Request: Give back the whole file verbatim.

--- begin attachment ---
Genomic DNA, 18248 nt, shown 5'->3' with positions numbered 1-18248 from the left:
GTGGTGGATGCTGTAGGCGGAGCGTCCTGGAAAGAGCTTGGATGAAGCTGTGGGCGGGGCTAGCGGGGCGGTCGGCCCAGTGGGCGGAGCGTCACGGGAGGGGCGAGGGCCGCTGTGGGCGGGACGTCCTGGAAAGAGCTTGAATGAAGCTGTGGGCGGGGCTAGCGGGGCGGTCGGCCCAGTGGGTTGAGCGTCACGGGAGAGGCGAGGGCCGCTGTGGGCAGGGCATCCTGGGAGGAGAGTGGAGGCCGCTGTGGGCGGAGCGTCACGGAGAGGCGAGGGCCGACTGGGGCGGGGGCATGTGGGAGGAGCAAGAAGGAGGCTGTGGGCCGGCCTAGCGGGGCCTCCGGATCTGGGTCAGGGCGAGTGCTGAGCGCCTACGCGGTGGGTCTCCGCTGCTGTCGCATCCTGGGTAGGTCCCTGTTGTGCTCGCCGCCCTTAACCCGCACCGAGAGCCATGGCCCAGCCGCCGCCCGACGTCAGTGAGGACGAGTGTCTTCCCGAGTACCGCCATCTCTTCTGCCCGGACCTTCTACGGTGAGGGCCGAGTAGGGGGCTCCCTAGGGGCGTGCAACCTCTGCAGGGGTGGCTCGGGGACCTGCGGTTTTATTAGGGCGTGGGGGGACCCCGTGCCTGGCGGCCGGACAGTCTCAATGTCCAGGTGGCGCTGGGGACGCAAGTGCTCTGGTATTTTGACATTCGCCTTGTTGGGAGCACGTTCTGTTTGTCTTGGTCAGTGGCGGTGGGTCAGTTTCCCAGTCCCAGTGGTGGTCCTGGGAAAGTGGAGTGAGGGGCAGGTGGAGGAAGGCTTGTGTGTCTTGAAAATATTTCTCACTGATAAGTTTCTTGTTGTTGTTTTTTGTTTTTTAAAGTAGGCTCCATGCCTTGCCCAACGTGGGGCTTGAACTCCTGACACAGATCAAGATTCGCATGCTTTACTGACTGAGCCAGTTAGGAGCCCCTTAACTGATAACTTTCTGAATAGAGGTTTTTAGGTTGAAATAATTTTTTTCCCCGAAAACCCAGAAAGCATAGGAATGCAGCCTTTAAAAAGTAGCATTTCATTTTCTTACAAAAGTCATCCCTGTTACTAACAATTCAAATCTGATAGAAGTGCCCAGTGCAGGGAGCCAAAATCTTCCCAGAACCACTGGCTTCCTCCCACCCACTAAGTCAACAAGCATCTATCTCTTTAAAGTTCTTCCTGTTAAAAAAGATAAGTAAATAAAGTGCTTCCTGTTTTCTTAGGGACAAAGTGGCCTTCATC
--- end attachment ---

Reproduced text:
Genomic DNA, 18248 nt, shown 5'->3' with positions numbered 1-18248 from the left:
GTGGTGGATGCTGTAGGCGGAGCGTCCTGGAAAGAGCTTGGATGAAGCTGTGGGCGGGGCTAGCGGGGCGGTCGGCCCAGTGGGCGGAGCGTCACGGGAGGGGCGAGGGCCGCTGTGGGCGGGACGTCCTGGAAAGAGCTTGAATGAAGCTGTGGGCGGGGCTAGCGGGGCGGTCGGCCCAGTGGGTTGAGCGTCACGGGAGAGGCGAGGGCCGCTGTGGGCAGGGCATCCTGGGAGGAGAGTGGAGGCCGCTGTGGGCGGAGCGTCACGGAGAGGCGAGGGCCGACTGGGGCGGGGGCATGTGGGAGGAGCAAGAAGGAGGCTGTGGGCCGGCCTAGCGGGGCCTCCGGATCTGGGTCAGGGCGAGTGCTGAGCGCCTACGCGGTGGGTCTCCGCTGCTGTCGCATCCTGGGTAGGTCCCTGTTGTGCTCGCCGCCCTTAACCCGCACCGAGAGCCATGGCCCAGCCGCCGCCCGACGTCAGTGAGGACGAGTGTCTTCCCGAGTACCGCCATCTCTTCTGCCCGGACCTTCTACGGTGAGGGCCGAGTAGGGGGCTCCCTAGGGGCGTGCAACCTCTGCAGGGGTGGCTCGGGGACCTGCGGTTTTATTAGGGCGTGGGGGGACCCCGTGCCTGGCGGCCGGACAGTCTCAATGTCCAGGTGGCGCTGGGGACGCAAGTGCTCTGGTATTTTGACATTCGCCTTGTTGGGAGCACGTTCTGTTTGTCTTGGTCAGTGGCGGTGGGTCAGTTTCCCAGTCCCAGTGGTGGTCCTGGGAAAGTGGAGTGAGGGGCAGGTGGAGGAAGGCTTGTGTGTCTTGAAAATATTTCTCACTGATAAGTTTCTTGTTGTTGTTTTTTGTTTTTTAAAGTAGGCTCCATGCCTTGCCCAACGTGGGGCTTGAACTCCTGACACAGATCAAGATTCGCATGCTTTACTGACTGAGCCAGTTAGGAGCCCCTTAACTGATAACTTTCTGAATAGAGGTTTTTAGGTTGAAATAATTTTTTTCCCCGAAAACCCAGAAAGCATAGGAATGCAGCCTTTAAAAAGTAGCATTTCATTTTCTTACAAAAGTCATCCCTGTTACTAACAATTCAAATCTGATAGAAGTGCCCAGTGCAGGGAGCCAAAATCTTCCCAGAACCACTGGCTTCCTCCCACCCACTAAGTCAACAAGCATCTATCTCTTTAAAGTTCTTCCTGTTAAAAAAGATAAGTAAATAAAGTGCTTCCTGTTTTCTTAGGGACAAAGTGGCCTTCATC